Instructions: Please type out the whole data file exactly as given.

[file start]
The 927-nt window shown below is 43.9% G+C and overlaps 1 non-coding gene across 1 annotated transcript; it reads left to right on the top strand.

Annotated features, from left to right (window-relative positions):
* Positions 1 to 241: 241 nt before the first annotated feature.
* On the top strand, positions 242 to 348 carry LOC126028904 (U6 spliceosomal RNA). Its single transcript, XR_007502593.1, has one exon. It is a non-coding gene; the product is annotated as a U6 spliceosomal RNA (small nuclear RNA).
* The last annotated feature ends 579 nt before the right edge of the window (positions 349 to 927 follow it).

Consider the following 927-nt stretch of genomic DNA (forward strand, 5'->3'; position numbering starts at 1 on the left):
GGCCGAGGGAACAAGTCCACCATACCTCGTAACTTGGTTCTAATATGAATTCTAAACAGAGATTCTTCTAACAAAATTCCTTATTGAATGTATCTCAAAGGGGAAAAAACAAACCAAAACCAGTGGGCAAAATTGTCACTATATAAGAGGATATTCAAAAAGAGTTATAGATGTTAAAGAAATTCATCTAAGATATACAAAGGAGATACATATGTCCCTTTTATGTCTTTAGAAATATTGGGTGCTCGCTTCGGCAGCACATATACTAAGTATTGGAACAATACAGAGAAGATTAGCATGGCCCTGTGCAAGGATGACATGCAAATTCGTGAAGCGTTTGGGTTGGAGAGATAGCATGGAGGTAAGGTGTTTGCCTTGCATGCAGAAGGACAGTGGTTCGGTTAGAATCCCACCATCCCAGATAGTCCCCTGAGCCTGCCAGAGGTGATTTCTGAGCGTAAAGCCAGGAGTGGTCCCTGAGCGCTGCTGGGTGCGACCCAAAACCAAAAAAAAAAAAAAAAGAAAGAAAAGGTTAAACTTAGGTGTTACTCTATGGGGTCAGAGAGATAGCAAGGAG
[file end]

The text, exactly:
The 927-nt window shown below is 43.9% G+C and overlaps 1 non-coding gene across 1 annotated transcript; it reads left to right on the top strand.

Annotated features, from left to right (window-relative positions):
* Positions 1 to 241: 241 nt before the first annotated feature.
* On the top strand, positions 242 to 348 carry LOC126028904 (U6 spliceosomal RNA). Its single transcript, XR_007502593.1, has one exon. It is a non-coding gene; the product is annotated as a U6 spliceosomal RNA (small nuclear RNA).
* The last annotated feature ends 579 nt before the right edge of the window (positions 349 to 927 follow it).

Consider the following 927-nt stretch of genomic DNA (forward strand, 5'->3'; position numbering starts at 1 on the left):
GGCCGAGGGAACAAGTCCACCATACCTCGTAACTTGGTTCTAATATGAATTCTAAACAGAGATTCTTCTAACAAAATTCCTTATTGAATGTATCTCAAAGGGGAAAAAACAAACCAAAACCAGTGGGCAAAATTGTCACTATATAAGAGGATATTCAAAAAGAGTTATAGATGTTAAAGAAATTCATCTAAGATATACAAAGGAGATACATATGTCCCTTTTATGTCTTTAGAAATATTGGGTGCTCGCTTCGGCAGCACATATACTAAGTATTGGAACAATACAGAGAAGATTAGCATGGCCCTGTGCAAGGATGACATGCAAATTCGTGAAGCGTTTGGGTTGGAGAGATAGCATGGAGGTAAGGTGTTTGCCTTGCATGCAGAAGGACAGTGGTTCGGTTAGAATCCCACCATCCCAGATAGTCCCCTGAGCCTGCCAGAGGTGATTTCTGAGCGTAAAGCCAGGAGTGGTCCCTGAGCGCTGCTGGGTGCGACCCAAAACCAAAAAAAAAAAAAAAAGAAAGAAAAGGTTAAACTTAGGTGTTACTCTATGGGGTCAGAGAGATAGCAAGGAG